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LIFE
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EDUCATION

Care in the community

Universities are trying try to instil a sense of social responsibility in their students. Nora Tong learns about their experiences

PUBLISHED : Monday, 29 April, 2013, 12:00am
UPDATED : Monday, 29 April, 2013, 9:31am

During the eight weeks Eliz Wong spent working for a charity in Inner Mongolia last summer, the Chinese University student witnessed first-hand how NGOs empower and support disadvantaged women.

"The group offers local women access to microfinance, giving them the opportunity to exercise their rights and helping them achieve gender equality. With the money they can decide on - or at least discuss with their husbands - what plants to grow and what animals to rear, among other things," says Wong, a sociology student in her third year whose internship was organised as part of the university's I-CARE programme.

One of Wong's tasks was to interview the recipients of microfinance loans, determine how effective the assistance was and find out what other needs there were. "I lived in a village for two weeks and spent a lot of time chatting with the locals, understanding the challenges faced by the rural population in China," she says. Inspired by the experience, Wong has decided to pursue a master's degree with a focus on the development of civil society in Hong Kong, the mainland and Taiwan.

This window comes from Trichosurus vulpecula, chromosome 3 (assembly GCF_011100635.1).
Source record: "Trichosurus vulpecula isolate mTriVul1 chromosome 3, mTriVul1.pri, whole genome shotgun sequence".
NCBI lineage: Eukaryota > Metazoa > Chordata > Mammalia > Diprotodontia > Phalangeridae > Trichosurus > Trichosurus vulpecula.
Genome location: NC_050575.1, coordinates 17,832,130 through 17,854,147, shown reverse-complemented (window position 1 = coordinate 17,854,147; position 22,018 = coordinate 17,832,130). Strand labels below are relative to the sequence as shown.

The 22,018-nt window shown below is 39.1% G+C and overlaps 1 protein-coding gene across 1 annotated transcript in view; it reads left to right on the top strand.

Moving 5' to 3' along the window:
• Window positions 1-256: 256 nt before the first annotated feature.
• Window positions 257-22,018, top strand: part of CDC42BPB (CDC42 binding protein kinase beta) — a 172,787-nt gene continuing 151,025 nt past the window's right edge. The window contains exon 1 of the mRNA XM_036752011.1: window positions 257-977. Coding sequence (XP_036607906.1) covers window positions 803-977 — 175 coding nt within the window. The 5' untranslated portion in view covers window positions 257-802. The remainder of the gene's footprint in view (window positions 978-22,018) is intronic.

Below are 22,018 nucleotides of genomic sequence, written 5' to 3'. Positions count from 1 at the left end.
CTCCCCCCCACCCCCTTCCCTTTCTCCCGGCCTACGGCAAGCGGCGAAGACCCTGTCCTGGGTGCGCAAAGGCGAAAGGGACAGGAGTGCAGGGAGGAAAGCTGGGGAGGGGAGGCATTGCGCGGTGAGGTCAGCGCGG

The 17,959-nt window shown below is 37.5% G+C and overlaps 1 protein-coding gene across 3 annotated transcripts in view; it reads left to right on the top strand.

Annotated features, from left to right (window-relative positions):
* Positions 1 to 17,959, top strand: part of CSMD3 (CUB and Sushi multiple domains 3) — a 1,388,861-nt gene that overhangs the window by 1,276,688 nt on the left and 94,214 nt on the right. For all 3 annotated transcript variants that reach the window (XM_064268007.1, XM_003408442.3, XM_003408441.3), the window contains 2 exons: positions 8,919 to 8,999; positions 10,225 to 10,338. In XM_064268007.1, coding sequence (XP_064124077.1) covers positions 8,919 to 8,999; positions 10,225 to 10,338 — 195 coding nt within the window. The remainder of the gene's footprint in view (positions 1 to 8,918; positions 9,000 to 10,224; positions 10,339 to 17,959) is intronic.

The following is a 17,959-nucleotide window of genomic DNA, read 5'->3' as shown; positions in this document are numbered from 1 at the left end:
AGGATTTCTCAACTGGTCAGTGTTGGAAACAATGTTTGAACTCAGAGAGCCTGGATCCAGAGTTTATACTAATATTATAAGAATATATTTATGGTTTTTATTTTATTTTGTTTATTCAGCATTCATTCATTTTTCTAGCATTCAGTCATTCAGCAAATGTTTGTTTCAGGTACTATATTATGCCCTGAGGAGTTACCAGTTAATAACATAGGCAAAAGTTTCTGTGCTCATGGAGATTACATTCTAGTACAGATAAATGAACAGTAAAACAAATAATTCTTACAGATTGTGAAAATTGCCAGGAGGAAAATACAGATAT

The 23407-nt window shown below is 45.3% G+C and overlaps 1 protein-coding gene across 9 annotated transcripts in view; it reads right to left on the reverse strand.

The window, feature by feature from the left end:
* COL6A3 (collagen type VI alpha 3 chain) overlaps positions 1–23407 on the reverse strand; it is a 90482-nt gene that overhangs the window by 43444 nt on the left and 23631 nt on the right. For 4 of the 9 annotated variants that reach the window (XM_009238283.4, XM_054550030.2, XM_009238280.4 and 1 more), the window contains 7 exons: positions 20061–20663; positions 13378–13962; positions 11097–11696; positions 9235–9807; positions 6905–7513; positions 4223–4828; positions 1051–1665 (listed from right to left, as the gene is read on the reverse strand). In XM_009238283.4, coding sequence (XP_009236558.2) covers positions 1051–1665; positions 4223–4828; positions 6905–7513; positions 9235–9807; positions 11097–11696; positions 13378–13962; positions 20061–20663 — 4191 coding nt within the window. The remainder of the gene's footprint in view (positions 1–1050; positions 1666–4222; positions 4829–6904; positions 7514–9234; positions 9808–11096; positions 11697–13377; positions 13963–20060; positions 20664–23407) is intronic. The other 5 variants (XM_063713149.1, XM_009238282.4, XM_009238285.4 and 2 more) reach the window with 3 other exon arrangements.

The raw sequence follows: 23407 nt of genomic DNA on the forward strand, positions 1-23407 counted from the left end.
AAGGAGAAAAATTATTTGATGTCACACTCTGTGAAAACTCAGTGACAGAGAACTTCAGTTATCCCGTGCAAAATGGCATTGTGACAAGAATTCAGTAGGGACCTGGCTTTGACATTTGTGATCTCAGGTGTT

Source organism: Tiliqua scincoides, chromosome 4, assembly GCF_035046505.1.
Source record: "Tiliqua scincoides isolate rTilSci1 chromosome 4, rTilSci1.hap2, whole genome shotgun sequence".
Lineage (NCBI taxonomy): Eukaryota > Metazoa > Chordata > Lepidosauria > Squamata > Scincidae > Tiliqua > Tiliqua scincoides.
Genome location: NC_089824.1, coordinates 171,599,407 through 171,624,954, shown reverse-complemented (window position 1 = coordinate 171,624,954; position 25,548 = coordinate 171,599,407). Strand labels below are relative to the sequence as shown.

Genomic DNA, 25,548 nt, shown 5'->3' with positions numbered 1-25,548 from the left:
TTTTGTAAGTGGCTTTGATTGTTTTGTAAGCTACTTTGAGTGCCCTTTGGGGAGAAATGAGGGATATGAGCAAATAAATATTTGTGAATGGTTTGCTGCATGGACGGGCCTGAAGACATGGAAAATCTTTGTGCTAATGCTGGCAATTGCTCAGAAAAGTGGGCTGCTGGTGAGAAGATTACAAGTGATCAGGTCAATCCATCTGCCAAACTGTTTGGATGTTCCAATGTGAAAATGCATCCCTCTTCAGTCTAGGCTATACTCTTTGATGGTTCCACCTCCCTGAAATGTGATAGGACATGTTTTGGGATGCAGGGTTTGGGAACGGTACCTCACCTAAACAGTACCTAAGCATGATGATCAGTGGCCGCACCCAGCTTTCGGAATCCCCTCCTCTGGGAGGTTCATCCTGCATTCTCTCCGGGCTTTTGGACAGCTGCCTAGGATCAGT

In recent years universities in Hong Kong have been rolling out programmes to promote civic and social engagement to encourage students to help solve problems in society, both locally and abroad. Rather than one-off volunteering events, these initiatives range from summer internships with NGOs and in-depth research projects, to year-long education programmes in primary schools or homes for the elderly. They aim to give students a chance to thoroughly examine an issue in society.

"University students shouldn't just spend time on acquiring [textbook] knowledge or finding a job. They should take on responsibility for our society and nation," says Professor Joseph J.Y. Sung, vice-chancellor of Chinese University and co-chairman of the steering committee of the I-CARE programme that was launched last year.

"We hope to instil in our students a humanistic spirit that emphasises the value of human life, promotes an equal society and cares for others including people with lesser means and disabilities," he adds.

Chinese University students are encouraged to engage in one of several I-CARE activities. They can initiate research projects to identify a social problem, be involved in work related [or] social enterprises, intern with an NGO on the mainland or take part in social services in Hong Kong. A series of lectures are also in place, featuring famous academics, artists and public figures who will share their views and values.

It confirmed my belief that there are things in life worth pursuing, other than just making money. I'm happy I made the choice I did
Carman Chak

Sung says the programme hasn't been made compulsory because students should be participating out of their own initiative. "It's important that they're doing this because they want to. It takes time to nurture interest, instil values and change [lives]," he says.